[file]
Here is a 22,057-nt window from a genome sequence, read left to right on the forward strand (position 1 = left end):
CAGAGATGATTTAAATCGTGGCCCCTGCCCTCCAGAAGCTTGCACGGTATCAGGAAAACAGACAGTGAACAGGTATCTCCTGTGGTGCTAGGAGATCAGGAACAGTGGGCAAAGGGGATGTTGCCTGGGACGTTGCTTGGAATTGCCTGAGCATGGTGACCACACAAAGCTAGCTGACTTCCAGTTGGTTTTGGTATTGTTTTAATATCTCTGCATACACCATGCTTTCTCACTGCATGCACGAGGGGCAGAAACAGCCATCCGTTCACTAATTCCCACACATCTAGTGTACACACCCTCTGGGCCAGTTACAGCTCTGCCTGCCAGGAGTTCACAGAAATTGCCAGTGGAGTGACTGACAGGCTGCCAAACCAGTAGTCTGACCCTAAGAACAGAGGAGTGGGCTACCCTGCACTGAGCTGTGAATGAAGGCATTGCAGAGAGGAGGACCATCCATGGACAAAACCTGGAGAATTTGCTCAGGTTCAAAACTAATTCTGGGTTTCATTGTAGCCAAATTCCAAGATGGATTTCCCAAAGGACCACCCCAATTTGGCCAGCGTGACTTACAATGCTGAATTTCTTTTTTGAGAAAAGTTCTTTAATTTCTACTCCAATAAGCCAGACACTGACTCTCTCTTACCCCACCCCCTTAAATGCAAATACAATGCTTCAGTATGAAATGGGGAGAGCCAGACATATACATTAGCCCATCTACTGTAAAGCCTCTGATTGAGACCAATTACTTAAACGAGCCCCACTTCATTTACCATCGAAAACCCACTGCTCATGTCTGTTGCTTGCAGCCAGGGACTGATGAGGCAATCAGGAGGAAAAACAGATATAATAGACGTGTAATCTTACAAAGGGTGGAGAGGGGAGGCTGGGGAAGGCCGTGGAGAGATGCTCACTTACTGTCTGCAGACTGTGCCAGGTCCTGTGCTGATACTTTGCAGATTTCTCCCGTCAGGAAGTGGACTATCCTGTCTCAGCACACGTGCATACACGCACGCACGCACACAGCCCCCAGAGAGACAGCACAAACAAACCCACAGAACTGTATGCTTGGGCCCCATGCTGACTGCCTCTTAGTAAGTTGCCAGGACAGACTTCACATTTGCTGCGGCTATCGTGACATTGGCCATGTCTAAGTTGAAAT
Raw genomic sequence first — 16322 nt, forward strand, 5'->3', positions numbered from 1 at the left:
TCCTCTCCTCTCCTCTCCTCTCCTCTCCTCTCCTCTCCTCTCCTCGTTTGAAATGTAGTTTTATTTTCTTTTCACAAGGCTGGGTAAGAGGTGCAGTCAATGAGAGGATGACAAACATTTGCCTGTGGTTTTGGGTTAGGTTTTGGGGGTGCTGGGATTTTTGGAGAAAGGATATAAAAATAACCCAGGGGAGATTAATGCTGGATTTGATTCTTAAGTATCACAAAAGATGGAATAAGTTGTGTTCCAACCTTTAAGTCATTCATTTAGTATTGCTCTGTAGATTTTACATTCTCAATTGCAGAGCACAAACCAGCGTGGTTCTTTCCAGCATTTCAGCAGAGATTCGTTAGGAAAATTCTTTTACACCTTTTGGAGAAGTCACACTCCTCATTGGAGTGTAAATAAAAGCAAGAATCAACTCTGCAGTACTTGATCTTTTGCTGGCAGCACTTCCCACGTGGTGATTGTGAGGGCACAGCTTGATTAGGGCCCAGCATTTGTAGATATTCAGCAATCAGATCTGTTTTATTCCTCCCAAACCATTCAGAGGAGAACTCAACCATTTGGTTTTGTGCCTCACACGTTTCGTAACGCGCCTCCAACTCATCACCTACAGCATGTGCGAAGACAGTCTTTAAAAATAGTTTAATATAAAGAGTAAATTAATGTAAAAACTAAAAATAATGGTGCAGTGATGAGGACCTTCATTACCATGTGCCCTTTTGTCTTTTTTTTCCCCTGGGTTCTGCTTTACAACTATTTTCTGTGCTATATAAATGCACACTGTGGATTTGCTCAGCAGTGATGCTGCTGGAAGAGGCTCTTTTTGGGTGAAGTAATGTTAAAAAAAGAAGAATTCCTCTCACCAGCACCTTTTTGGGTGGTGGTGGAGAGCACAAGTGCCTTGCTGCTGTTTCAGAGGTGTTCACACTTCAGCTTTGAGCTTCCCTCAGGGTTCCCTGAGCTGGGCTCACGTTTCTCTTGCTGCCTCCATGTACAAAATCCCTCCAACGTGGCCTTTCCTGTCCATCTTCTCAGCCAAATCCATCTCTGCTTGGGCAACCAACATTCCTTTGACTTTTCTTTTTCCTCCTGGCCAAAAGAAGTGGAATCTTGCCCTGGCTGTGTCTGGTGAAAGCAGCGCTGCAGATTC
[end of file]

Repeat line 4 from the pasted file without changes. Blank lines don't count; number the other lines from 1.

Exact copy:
TCCTCTCCTCTCCTCTCCTCTCCTCTCCTCTCCTCTCCTCTCCTCGTTTGAAATGTAGTTTTATTTTCTTTTCACAAGGCTGGGTAAGAGGTGCAGTCAATGAGAGGATGACAAACATTTGCCTGTGGTTTTGGGTTAGGTTTTGGGGGTGCTGGGATTTTTGGAGAAAGGATATAAAAATAACCCAGGGGAGATTAATGCTGGATTTGATTCTTAAGTATCACAAAAGATGGAATAAGTTGTGTTCCAACCTTTAAGTCATTCATTTAGTATTGCTCTGTAGATTTTACATTCTCAATTGCAGAGCACAAACCAGCGTGGTTCTTTCCAGCATTTCAGCAGAGATTCGTTAGGAAAATTCTTTTACACCTTTTGGAGAAGTCACACTCCTCATTGGAGTGTAAATAAAAGCAAGAATCAACTCTGCAGTACTTGATCTTTTGCTGGCAGCACTTCCCACGTGGTGATTGTGAGGGCACAGCTTGATTAGGGCCCAGCATTTGTAGATATTCAGCAATCAGATCTGTTTTATTCCTCCCAAACCATTCAGAGGAGAACTCAACCATTTGGTTTTGTGCCTCACACGTTTCGTAACGCGCCTCCAACTCATCACCTACAGCATGTGCGAAGACAGTCTTTAAAAATAGTTTAATATAAAGAGTAAATTAATGTAAAAACTAAAAATAATGGTGCAGTGATGAGGACCTTCATTACCATGTGCCCTTTTGTCTTTTTTTTCCCCTGGGTTCTGCTTTACAACTATTTTCTGTGCTATATAAATGCACACTGTGGATTTGCTCAGCAGTGATGCTGCTGGAAGAGGCTCTTTTTGGGTGAAGTAATGTTAAAAAAAGAAGAATTCCTCTCACCAGCACCTTTTTGGGTGGTGGTGGAGAGCACAAGTGCCTTGCTGCTGTTTCAGAGGTGTTCACACTTCAGCTTTGAGCTTCCCTCAGGGTTCCCTGAGCTGGGCTCACGTTTCTCTTGCTGCCTCCATGTACAAAATCCCTCCAACGTGGCCTTTCCTGTCCATCTTCTCAGCCAAATCCATCTCTGCTTGGGCAACCAACATTCCTTTGACTTTTCTTTTTCCTCCTGGCCAAAAGAAGTGGAATCTTGCCCTGGCTGTGTCTGGTGAAAGCAGCGCTGCAGATTC